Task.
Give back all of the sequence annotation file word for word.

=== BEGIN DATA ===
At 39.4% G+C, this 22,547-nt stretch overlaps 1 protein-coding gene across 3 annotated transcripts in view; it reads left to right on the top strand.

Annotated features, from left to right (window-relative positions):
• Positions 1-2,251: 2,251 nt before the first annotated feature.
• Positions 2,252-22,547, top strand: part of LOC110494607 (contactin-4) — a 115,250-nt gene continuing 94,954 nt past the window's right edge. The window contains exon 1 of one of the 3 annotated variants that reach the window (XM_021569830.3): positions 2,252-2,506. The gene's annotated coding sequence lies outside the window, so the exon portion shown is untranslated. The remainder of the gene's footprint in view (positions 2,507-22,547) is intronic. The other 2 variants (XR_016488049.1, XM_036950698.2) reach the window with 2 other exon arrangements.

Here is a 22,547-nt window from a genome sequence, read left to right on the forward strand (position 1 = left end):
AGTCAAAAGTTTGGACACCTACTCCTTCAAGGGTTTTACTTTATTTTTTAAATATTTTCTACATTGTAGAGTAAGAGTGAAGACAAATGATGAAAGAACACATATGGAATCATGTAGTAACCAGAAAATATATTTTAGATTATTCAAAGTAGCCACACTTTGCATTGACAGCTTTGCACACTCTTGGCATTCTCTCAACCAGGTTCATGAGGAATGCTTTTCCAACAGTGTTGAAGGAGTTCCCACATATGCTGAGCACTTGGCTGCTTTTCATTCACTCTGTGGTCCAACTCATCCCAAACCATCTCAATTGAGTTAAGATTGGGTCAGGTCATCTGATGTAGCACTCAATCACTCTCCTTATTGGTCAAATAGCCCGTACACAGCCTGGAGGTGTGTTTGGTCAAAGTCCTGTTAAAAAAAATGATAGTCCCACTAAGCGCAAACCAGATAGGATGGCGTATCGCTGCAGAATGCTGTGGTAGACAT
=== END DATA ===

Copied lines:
At 39.4% G+C, this 22,547-nt stretch overlaps 1 protein-coding gene across 3 annotated transcripts in view; it reads left to right on the top strand.

Annotated features, from left to right (window-relative positions):
• Positions 1-2,251: 2,251 nt before the first annotated feature.
• Positions 2,252-22,547, top strand: part of LOC110494607 (contactin-4) — a 115,250-nt gene continuing 94,954 nt past the window's right edge. The window contains exon 1 of one of the 3 annotated variants that reach the window (XM_021569830.3): positions 2,252-2,506. The gene's annotated coding sequence lies outside the window, so the exon portion shown is untranslated. The remainder of the gene's footprint in view (positions 2,507-22,547) is intronic. The other 2 variants (XR_016488049.1, XM_036950698.2) reach the window with 2 other exon arrangements.

Here is a 22,547-nt window from a genome sequence, read left to right on the forward strand (position 1 = left end):
AGTCAAAAGTTTGGACACCTACTCCTTCAAGGGTTTTACTTTATTTTTTAAATATTTTCTACATTGTAGAGTAAGAGTGAAGACAAATGATGAAAGAACACATATGGAATCATGTAGTAACCAGAAAATATATTTTAGATTATTCAAAGTAGCCACACTTTGCATTGACAGCTTTGCACACTCTTGGCATTCTCTCAACCAGGTTCATGAGGAATGCTTTTCCAACAGTGTTGAAGGAGTTCCCACATATGCTGAGCACTTGGCTGCTTTTCATTCACTCTGTGGTCCAACTCATCCCAAACCATCTCAATTGAGTTAAGATTGGGTCAGGTCATCTGATGTAGCACTCAATCACTCTCCTTATTGGTCAAATAGCCCGTACACAGCCTGGAGGTGTGTTTGGTCAAAGTCCTGTTAAAAAAAATGATAGTCCCACTAAGCGCAAACCAGATAGGATGGCGTATCGCTGCAGAATGCTGTGGTAGACAT